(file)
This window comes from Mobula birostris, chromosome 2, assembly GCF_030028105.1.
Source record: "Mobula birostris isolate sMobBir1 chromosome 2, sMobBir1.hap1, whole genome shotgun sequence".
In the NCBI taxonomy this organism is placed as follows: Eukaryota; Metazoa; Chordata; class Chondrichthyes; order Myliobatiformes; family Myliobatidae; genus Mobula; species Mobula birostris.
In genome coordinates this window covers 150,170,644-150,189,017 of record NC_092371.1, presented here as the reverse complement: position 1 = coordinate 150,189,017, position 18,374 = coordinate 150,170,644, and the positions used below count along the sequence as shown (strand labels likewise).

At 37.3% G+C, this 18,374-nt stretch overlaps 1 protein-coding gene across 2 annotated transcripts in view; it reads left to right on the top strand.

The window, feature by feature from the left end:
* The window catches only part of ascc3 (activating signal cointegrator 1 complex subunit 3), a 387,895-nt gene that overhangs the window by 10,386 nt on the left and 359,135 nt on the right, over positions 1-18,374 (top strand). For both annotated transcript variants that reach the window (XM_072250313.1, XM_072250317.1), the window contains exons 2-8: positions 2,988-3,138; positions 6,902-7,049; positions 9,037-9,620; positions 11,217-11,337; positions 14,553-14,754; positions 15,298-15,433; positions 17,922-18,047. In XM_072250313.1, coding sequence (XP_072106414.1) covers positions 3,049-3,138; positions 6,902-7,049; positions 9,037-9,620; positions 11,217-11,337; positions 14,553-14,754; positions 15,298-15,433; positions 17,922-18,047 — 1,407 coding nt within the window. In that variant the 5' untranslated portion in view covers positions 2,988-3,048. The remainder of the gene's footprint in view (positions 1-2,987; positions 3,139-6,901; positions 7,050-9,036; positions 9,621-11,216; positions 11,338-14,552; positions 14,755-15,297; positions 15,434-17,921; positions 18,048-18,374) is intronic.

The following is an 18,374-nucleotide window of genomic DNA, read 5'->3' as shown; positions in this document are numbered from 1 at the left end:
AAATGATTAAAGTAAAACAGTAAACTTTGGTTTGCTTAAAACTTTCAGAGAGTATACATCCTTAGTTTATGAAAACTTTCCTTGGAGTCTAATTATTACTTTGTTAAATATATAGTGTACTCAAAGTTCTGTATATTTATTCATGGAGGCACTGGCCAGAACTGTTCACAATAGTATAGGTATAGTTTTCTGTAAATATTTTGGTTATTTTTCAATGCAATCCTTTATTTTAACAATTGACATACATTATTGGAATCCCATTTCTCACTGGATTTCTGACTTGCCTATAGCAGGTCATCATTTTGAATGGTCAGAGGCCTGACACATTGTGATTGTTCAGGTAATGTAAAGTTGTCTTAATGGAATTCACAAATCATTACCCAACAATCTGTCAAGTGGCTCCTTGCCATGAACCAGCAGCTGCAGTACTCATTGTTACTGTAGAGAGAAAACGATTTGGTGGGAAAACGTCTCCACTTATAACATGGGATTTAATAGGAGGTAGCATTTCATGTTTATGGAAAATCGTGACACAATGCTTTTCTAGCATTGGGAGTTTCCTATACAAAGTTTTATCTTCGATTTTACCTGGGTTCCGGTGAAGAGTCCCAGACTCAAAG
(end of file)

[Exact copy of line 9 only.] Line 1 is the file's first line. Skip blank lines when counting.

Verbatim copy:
AAATGATTAAAGTAAAACAGTAAACTTTGGTTTGCTTAAAACTTTCAGAGAGTATACATCCTTAGTTTATGAAAACTTTCCTTGGAGTCTAATTATTACTTTGTTAAATATATAGTGTACTCAAAGTTCTGTATATTTATTCATGGAGGCACTGGCCAGAACTGTTCACAATAGTATAGGTATAGTTTTCTGTAAATATTTTGGTTATTTTTCAATGCAATCCTTTATTTTAACAATTGACATACATTATTGGAATCCCATTTCTCACTGGATTTCTGACTTGCCTATAGCAGGTCATCATTTTGAATGGTCAGAGGCCTGACACATTGTGATTGTTCAGGTAATGTAAAGTTGTCTTAATGGAATTCACAAATCATTACCCAACAATCTGTCAAGTGGCTCCTTGCCATGAACCAGCAGCTGCAGTACTCATTGTTACTGTAGAGAGAAAACGATTTGGTGGGAAAACGTCTCCACTTATAACATGGGATTTAATAGGAGGTAGCATTTCATGTTTATGGAAAATCGTGACACAATGCTTTTCTAGCATTGGGAGTTTCCTATACAAAGTTTTATCTTCGATTTTACCTGGGTTCCGGTGAAGAGTCCCAGACTCAAAG